Menu JTA Search

Moratorium on refugees lifted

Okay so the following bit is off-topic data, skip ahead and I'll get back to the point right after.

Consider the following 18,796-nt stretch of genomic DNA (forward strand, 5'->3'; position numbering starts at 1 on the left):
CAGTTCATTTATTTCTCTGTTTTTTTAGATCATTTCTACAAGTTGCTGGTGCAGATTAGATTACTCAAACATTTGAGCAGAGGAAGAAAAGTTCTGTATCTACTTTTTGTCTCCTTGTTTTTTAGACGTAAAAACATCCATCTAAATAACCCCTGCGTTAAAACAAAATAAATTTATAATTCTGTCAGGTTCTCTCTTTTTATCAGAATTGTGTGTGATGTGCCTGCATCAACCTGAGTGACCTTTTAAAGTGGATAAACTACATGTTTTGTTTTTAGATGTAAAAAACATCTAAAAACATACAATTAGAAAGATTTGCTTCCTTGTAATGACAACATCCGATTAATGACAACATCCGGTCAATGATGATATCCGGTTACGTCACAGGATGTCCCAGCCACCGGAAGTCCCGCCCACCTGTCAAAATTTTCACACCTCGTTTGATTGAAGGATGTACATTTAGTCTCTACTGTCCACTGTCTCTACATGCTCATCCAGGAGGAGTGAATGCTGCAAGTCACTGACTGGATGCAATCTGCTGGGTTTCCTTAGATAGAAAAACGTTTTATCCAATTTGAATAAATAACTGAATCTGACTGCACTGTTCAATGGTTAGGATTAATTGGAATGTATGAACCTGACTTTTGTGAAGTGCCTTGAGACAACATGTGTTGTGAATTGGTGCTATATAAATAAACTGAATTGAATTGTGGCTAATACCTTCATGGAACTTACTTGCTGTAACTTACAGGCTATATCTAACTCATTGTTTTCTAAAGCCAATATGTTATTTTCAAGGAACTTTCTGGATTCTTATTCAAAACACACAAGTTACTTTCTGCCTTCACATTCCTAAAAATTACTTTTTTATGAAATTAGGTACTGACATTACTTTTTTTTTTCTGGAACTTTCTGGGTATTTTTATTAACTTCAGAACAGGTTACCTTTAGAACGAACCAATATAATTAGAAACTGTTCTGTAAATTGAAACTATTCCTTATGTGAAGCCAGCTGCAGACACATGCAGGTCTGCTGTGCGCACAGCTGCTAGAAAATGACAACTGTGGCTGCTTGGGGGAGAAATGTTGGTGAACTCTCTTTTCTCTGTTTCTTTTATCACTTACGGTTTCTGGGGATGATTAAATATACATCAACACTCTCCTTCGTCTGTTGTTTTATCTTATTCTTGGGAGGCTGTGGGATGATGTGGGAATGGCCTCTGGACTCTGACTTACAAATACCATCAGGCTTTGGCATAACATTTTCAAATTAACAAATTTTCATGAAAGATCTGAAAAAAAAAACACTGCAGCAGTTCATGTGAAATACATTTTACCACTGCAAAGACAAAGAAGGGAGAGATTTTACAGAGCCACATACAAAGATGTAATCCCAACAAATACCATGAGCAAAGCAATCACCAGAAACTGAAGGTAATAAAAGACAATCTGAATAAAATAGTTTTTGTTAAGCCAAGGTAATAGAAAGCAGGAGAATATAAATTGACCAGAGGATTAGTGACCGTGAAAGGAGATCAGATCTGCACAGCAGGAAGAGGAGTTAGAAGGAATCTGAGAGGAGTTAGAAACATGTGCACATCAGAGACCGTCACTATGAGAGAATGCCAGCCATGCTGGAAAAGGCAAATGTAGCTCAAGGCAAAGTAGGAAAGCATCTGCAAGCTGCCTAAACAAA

WASHINGTON, Jan. 11 (JTA) — New security regulations imposed after Sept. 11 could keep hundreds of Jewish refugees stranded in Europe for months. Many of the refugees already have been waiting in Moscow and Vienna for entry into the United States. After the attacks on the World Trade Center and Pentagon, all refugee interviews and processing stopped because of security issues. Processing and admissions have started up again, but at a very slow pace, activists say. The cessation — the first in U.S. history — was part of the United States´ general re-evaluation of immigration policies after Sept. 11. While the moratorium was still in place, Leonard Glickman, president of the Hebrew Immigrant Aid Society, called it "an overreaction" from the federal government. The annual review of how many refugees will be admitted this year was completed on Nov. 21 and approved by President Bush, two months later than normal. But there was no movement on the refugees until December, when new security rules were finalized. As a result, only 61 HIAS-sponsored refugees were admitted to the United States in the last three months of 2001. By comparison, 1,995 HIAS-sponsored refugees were admitted during the same period in 2000. "We´re waiting for the U.S. system to get unstuck," said Gideon Aronoff, Washington representative for HIAS. In November, 470 people in Moscow and 119 refugees in Vienna who had been approved for admission to the United States were awaiting the lifting of the moratorium, according to HIAS. In addition, the cases of more than 200 Jewish refugees who had yet to be approved for admission were pending in Vienna. Jewish leaders and heads of other refugee organizations have met with White House officials and State Department officials several times recently to press for a speedy admittance of the refugees. The Bureau of Population, Refugees and Migration at the State Department says it is moving as quickly as possible given the new security procedures. Airplane flights of refugees, which in the past have held hundreds of people, now are limited to 30 passengers. New arrivals are fingerprinted at their point of entry and name checks are performed against the databases of various intelligence community and law enforcement agencies. The new security procedures may be changed in the future, but a State Department official would say only that the procedures are under evaluation.